Chicago’s COVID-19 battle with teachers hangs in second week

by Sofia Tarin

CHICAGO (AP) – A standoff over distance learning and other COVID-19 safety measures between Chicago school leaders and the teachers union resumed Sunday, which has canceled three days of classes and the nation’s third largest Another did it at the beginning of the week. District.

Controversial issues included tests and metrics for closing schools. The Chicago teachers union wants the option to go back to districtwide remote instruction, and most members have refused to teach in person until an agreement is reached, or the latest COVID-19 spike subsides goes. But Chicago leaders have dismissed districtwide distance learning, saying it is harmful and that schools are safe. Instead, Chicago opted to cancel classes two days after the students returned from winter break.

Chicago public schools face the same pandemic issues as other districts nationwide, with greater return to distance learning increasing infections and sidelined staff members. But the state of union-friendly Chicago has escalated into a labor dispute mostly familiar to low-income black and Latino district families, which have seen similar safety protocol battles last year, a 2019 strike, and disruptions during a day . Work stopped in 2016

“What the teachers union did was an illegal walkout. They left their positions and they left the children and their families,” Mayor Lori Lightfoot said on NBC’s “Meet the Press” on Sunday. Working diligently every day.”

His statements were not as dismissive as the day before, when, soon after the union made its latest offer public, he said “CTU leadership, you’re not listening” and vowed not to “restrain”. Both the parties have filed complaints with the State Labor Board.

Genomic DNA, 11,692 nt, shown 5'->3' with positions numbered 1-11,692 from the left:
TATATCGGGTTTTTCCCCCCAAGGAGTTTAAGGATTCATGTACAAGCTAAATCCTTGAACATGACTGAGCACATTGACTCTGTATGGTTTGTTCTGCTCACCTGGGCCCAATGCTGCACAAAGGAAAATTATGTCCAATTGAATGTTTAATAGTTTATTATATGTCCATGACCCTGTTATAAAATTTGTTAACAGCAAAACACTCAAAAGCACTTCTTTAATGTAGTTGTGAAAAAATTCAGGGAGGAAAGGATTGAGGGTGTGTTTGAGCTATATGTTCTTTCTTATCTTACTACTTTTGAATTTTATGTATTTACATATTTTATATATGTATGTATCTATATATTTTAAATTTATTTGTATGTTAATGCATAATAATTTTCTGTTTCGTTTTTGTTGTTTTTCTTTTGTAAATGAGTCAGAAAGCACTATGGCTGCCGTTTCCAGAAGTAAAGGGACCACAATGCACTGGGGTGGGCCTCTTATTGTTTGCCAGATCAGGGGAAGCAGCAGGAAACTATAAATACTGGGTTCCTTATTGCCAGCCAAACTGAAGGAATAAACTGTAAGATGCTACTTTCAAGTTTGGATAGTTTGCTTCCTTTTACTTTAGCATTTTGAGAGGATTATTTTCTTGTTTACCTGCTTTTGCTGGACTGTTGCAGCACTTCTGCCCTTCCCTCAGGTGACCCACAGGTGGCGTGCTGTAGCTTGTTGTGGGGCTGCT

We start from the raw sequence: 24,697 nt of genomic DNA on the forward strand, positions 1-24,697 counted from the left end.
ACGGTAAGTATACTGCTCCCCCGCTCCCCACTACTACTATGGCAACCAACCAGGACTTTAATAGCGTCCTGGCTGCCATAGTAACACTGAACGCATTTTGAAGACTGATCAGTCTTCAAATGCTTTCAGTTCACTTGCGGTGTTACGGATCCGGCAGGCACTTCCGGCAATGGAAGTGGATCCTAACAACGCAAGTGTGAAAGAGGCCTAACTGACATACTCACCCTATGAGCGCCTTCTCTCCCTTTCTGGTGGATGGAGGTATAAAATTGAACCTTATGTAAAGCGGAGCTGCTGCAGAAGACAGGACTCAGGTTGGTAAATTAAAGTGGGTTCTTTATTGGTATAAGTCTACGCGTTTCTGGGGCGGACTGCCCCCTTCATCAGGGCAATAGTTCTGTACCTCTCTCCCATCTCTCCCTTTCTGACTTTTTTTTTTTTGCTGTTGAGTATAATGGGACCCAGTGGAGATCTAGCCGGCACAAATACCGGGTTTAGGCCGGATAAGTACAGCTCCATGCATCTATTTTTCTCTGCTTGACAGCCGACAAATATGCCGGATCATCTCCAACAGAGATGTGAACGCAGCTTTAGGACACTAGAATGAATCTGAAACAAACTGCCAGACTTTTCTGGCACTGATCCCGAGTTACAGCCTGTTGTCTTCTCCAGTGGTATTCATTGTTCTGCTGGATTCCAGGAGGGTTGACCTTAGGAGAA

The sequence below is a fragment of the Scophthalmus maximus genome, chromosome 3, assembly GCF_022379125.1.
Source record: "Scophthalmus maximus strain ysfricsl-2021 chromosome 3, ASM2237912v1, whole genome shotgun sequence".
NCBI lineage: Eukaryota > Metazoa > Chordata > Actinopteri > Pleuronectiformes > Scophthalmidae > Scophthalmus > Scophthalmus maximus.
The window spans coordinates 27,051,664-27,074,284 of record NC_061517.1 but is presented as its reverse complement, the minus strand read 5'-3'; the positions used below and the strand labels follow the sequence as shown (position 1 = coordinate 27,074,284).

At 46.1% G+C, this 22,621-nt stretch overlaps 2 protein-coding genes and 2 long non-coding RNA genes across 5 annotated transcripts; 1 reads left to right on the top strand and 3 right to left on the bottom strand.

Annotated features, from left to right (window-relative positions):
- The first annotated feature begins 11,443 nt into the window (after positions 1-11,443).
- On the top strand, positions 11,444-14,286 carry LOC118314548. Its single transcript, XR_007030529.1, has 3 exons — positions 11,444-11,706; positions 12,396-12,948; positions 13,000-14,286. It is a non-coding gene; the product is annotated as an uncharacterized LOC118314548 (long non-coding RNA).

Union leaders have accused Lightfoot of bullying, saying they agree in-person instruction is better, but the pandemic is forcing tough decisions. Attendance was low before the cancellations to isolate students and teachers from potential exposure to the virus and families who opted to voluntarily keep children home.

“As teachers, we are trying to use all the tools we can to make our community safe and educate children,” union president Jesse Sharkey said in a news conference Saturday with Rev. Jesse Jackson, Anyone who destroys it suggests that union members are showing a lack of concern for the children. “It’s hard to believe that Meyer actually believes that.”

Some progress had been made.

The district said late Saturday it would allow more incentives for substitute teachers, provide KN95 masks for all teachers and students, and Illinois would provide about 350,000 antigen tests. But both sides stayed away on key issues, including COVID-19 metrics, which would lead to individual school closures and compensation. The district said it would not pay teachers who fail to report to schools, even if they have attempted to enter distance learning systems. The union does not want any of its nearly 25,000 members to be disciplined or lose pay.

District leaders have said that some schools, where there appear to be enough staff, may even give instructions on Mondays without compromise; All buildings have been kept open for taking food. However, a handful of principals said they have staff to open and many have already canceled Monday’s classes fearing shortages.

School leaders have cited a $100 million safety plan, which includes air purifiers in each classroom. Also, around 91% of employees are vaccinated and masks are required indoors.

Since the start of the academic year, some individual classes have temporarily switched to distance instruction when the transition occurs. But while rejecting a widespread return to distance learning, city health officials argue that the potential risk to the classroom directs most students into quarantine who do not get COVID-19. The district is piloting a “test to stay” program to cut down on isolation times.

The union argues that the measures fall short, especially given the growth of omicron-fuelled growth that has fueled the return to work and class. It has also criticized the district for not enrolling enough students in a testing program and for having an unreliable database of COVID-19 infections.

Seven district families represented by the conservative Liberty Justice Center in Chicago sued over the closure in Cook County last week, while nearly 5,000 others signed a petition urging a return to individual instruction.

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